Bikepacking the West Highland Way

I shared the train journey to Glasgow with two coast-to-coast road riders who alighted at Carlisle. Their interest – and that of the train steward – in the ECR and it’s ‘ridiculous’ tyres set a tone that would resonate for the whole trip.

Unable to find anything that palatable on the Trans Pennine Express service save for a questionable cup of coffee, I carb loaded at Glasgow station on croissants while consulting Viewranger for a suitable escape route.

I’d walked out of this fine city before using the satisfactory Kelvin and Allander walkways. These seemed fair game for the bike too although I was soon distracted by blue signs drawing me to alternative bikeways.

ECR on the slight detour from the West Highland Way after Mudgock Wood
ECR on the slight detour from the West Highland Way after Mudgock Wood

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This year’s adventure and a change of plan

rannoch moorI had planned to head to France for this year’s bike tour and tackle the Grande Traversée du Massif Central, a 700km mountain bike route from Clermont Ferrard to Montpellier.

I bought the guidebook and had (nearly) sorted my slightly awkward logistics flying outbound and grabbing the Bike Europe Express coach service home. Naturally, I wanted to take the Surly ECR on this trip although this bike’s massive proportions would cause problems on both modes of travel. If you’re interested, Bike Europe Express will take fat bikes – be they half or full fat – classing them as ‘unconventional solos’. However, I think it’s a good idea to call them first if you fancy taking your monster truck. Continue reading

Day dreaming

I’m working at home today and my office is filled with the smells of summer.

A stormy sky hihg over GlencoeThe ground is damp, and the air heavy. Bees are busy in the garden, birdsong drowns out a distant commuter train and, occasionally, I hear a sheep bleating from the valley side.

I’m only seven miles from the city, but the urban mess feels very distant.

Thoughts inevitably turn to getting away…

This time last year I was in Scotland, travelling at 45mph in an old camper van. The weather was wild – typically Scottish – and it allowed me to get this atmospheric, if technically sketchy, shot of Glencoe.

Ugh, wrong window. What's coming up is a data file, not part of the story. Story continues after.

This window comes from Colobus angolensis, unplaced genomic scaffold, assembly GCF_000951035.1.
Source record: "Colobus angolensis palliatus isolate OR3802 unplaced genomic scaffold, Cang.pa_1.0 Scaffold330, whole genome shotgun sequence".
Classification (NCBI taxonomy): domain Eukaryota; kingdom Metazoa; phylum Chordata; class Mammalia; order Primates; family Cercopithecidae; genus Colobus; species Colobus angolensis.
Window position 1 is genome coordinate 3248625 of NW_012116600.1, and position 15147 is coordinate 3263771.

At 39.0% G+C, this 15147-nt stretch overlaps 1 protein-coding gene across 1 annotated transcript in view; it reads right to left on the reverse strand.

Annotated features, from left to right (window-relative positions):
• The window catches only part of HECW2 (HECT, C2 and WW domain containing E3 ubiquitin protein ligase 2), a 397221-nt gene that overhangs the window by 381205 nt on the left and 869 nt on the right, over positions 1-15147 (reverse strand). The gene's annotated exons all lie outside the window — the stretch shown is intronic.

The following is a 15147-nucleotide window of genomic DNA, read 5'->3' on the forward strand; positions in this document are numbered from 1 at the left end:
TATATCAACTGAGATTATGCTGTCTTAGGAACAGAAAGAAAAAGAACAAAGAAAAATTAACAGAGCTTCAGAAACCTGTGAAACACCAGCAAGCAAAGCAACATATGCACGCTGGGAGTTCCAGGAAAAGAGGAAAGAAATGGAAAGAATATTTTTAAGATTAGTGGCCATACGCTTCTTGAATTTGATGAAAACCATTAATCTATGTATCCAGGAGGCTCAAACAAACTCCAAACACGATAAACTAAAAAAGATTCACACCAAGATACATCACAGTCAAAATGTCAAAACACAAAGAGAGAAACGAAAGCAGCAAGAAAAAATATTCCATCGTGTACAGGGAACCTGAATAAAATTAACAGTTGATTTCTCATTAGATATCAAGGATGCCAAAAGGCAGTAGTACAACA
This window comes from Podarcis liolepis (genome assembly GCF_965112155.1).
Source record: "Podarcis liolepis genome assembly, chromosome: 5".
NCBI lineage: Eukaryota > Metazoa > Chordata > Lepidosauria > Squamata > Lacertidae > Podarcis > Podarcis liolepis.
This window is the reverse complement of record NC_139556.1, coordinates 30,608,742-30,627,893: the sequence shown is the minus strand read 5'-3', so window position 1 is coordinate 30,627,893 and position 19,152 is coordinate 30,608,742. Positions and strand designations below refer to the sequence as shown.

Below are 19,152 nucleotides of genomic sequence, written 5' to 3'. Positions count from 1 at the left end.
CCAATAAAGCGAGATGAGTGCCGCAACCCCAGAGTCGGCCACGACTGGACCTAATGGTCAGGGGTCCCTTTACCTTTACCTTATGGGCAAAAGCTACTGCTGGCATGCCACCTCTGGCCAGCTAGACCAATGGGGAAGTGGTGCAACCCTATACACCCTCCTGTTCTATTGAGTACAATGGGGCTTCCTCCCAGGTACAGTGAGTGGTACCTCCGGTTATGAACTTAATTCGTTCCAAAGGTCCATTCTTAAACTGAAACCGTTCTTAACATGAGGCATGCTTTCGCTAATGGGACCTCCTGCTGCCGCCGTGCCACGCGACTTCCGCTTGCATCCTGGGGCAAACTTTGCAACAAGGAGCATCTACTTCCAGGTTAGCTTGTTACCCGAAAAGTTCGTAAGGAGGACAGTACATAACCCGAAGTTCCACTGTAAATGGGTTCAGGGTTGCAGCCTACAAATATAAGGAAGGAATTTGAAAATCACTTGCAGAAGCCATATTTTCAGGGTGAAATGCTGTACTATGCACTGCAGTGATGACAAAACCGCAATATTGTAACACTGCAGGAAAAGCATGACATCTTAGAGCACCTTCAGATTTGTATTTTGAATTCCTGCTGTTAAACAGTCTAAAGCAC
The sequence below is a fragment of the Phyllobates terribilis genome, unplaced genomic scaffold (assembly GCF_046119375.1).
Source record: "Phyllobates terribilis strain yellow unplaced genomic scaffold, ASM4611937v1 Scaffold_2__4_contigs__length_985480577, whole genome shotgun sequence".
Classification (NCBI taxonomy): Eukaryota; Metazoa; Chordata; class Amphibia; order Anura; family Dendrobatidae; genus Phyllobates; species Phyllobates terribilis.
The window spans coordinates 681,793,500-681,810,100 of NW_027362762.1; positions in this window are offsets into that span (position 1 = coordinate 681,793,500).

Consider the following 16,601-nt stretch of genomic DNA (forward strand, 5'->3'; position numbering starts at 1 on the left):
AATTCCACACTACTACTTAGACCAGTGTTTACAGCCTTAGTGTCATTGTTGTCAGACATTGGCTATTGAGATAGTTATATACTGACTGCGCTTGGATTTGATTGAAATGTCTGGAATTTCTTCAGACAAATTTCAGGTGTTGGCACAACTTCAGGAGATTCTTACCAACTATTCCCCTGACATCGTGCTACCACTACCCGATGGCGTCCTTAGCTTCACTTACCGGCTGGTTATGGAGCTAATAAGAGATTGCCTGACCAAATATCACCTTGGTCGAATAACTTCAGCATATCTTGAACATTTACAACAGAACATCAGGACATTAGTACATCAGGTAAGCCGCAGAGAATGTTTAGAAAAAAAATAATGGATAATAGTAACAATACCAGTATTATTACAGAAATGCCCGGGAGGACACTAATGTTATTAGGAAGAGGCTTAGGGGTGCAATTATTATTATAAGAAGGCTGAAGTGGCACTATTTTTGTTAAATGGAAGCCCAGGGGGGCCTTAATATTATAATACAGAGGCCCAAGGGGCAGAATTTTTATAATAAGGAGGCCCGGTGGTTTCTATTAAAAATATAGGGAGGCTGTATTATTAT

Next month, I’ll be camped on the wild coast of North Wales. This summer fug will be replaced by an excitable Westerly wind.

We’ll batten down the hatches, and hope for a still evening when we can get a fire going and cook fresh mackerel caught from the rocky shoreline.

Oh deer

Spent some time over the weekend going through a few shots on my digital camera and came across this taken in Glencoe.

Red Squirrel campsite deer pictureStrangely, I’d forgotten about this encounter. I’d been nonchalantly wandering through the campsite enjoying a rare bit of dry weather only to notice this deer in the corner of my eye.

Of course, seeing deer is not a big deal (particularly in Scotland), but the fact that she had no fear of me was unusual.

Talking to one of the locals, she’d wandered into the campsite to escape the amorous attentions of the stags on the run up to the rutting season.


I recall a chat with an American friend who couldn’t get his head around the idea of going camping and not having a fire.

Our fire at Red Squirrel campsite, after a lot of work!The fire, he insisted, was central to the camping experience… it provided a focal point for a group, a contemplative fix for a lone camper, and something to tend to and nurture. Good fire building was ‘an art’.

He was alarmed that most campsites (or ‘campgrounds’, to use his terminology) in the UK don’t allow fires. Although acknowledging the risks in some areas (dry peatland, for example) he felt it was more a product of over-cautious health and safety or planning regulations.

This conversation got me thinking. How many UK campsites have I been to where fires are allowed (I could count them on the fingers of one hand) and why hadn’t I bothered sparking up, as it were?

On most occasions, I’d be travelling solo and light and not all available wood supplies would be sodden. So, for my last trip to a fire-friendly site, the quirky Red Squirrel in Glen Coe, I planned ahead and purchased dry, sustainable sourced fire wood from a garage.

’Fire building is an art,’ he’d said. Damn right.

Given the edited exploits of the various survival experts on TV, it is all too easy to become blasé about getting that tinder to light.

I was accompanied on this trip by my other half and her brother, the latter optimistically armed with a Light My Fire steel and some treated wood chippings.The steel kicked out a hefty (and hot) spark, but the flames never came.

Aware of his growing frustration, I remembered an old North American fire lighting trick showed to me by a fellow RV-er in Canada a couple of years ago.

Seeing me struggling to light up, this indubitably experienced outdoorsman produced a can of petrol and, with grin, doused my pitiful pile with high octane.

I grabbed a lighter and a bottle of lighter fluid from the boot of the car and we were soon drying (or smoking?) soggy socks.

But lighting the fire is only half the battle. We then embarked on an engaging and ultimately rewarding campaign of balancing oxygen flow with fuel levels for the next three hours.

Fires are a great addition to camp, no doubt, but in the right context. Many larger sites could not tolerate fire pits given the addition of inquisitive children and ‘lads or lasses camping weekends’.

Naked flames do demand greater responsibility.